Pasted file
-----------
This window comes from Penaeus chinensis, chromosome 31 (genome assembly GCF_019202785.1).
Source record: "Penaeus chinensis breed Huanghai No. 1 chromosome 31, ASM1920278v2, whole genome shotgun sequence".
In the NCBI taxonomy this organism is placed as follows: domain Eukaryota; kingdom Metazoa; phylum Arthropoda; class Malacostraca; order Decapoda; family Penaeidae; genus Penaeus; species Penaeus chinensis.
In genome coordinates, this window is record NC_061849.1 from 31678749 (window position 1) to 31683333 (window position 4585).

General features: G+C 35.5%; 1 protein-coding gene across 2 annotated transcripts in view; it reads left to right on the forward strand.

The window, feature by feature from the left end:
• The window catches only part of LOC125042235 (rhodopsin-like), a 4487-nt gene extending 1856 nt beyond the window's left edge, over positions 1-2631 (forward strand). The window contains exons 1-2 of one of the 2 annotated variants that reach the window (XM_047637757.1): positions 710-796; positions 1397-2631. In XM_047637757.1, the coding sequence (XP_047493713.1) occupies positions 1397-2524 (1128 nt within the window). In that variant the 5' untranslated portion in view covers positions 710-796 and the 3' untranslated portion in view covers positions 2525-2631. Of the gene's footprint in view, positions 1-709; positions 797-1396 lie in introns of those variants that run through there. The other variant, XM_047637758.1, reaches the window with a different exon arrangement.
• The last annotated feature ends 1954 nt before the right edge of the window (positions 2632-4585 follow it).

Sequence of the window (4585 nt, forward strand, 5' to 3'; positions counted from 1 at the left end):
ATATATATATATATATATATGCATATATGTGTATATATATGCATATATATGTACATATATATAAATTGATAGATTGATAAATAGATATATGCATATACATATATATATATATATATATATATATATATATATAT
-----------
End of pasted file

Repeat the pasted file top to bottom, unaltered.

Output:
This window comes from Penaeus chinensis, chromosome 31 (genome assembly GCF_019202785.1).
Source record: "Penaeus chinensis breed Huanghai No. 1 chromosome 31, ASM1920278v2, whole genome shotgun sequence".
In the NCBI taxonomy this organism is placed as follows: domain Eukaryota; kingdom Metazoa; phylum Arthropoda; class Malacostraca; order Decapoda; family Penaeidae; genus Penaeus; species Penaeus chinensis.
In genome coordinates, this window is record NC_061849.1 from 31678749 (window position 1) to 31683333 (window position 4585).

General features: G+C 35.5%; 1 protein-coding gene across 2 annotated transcripts in view; it reads left to right on the forward strand.

The window, feature by feature from the left end:
• The window catches only part of LOC125042235 (rhodopsin-like), a 4487-nt gene extending 1856 nt beyond the window's left edge, over positions 1-2631 (forward strand). The window contains exons 1-2 of one of the 2 annotated variants that reach the window (XM_047637757.1): positions 710-796; positions 1397-2631. In XM_047637757.1, the coding sequence (XP_047493713.1) occupies positions 1397-2524 (1128 nt within the window). In that variant the 5' untranslated portion in view covers positions 710-796 and the 3' untranslated portion in view covers positions 2525-2631. Of the gene's footprint in view, positions 1-709; positions 797-1396 lie in introns of those variants that run through there. The other variant, XM_047637758.1, reaches the window with a different exon arrangement.
• The last annotated feature ends 1954 nt before the right edge of the window (positions 2632-4585 follow it).

Sequence of the window (4585 nt, forward strand, 5' to 3'; positions counted from 1 at the left end):
ATATATATATATATATATATGCATATATGTGTATATATATGCATATATATGTACATATATATAAATTGATAGATTGATAAATAGATATATGCATATACATATATATATATATATATATATATATATATATATAT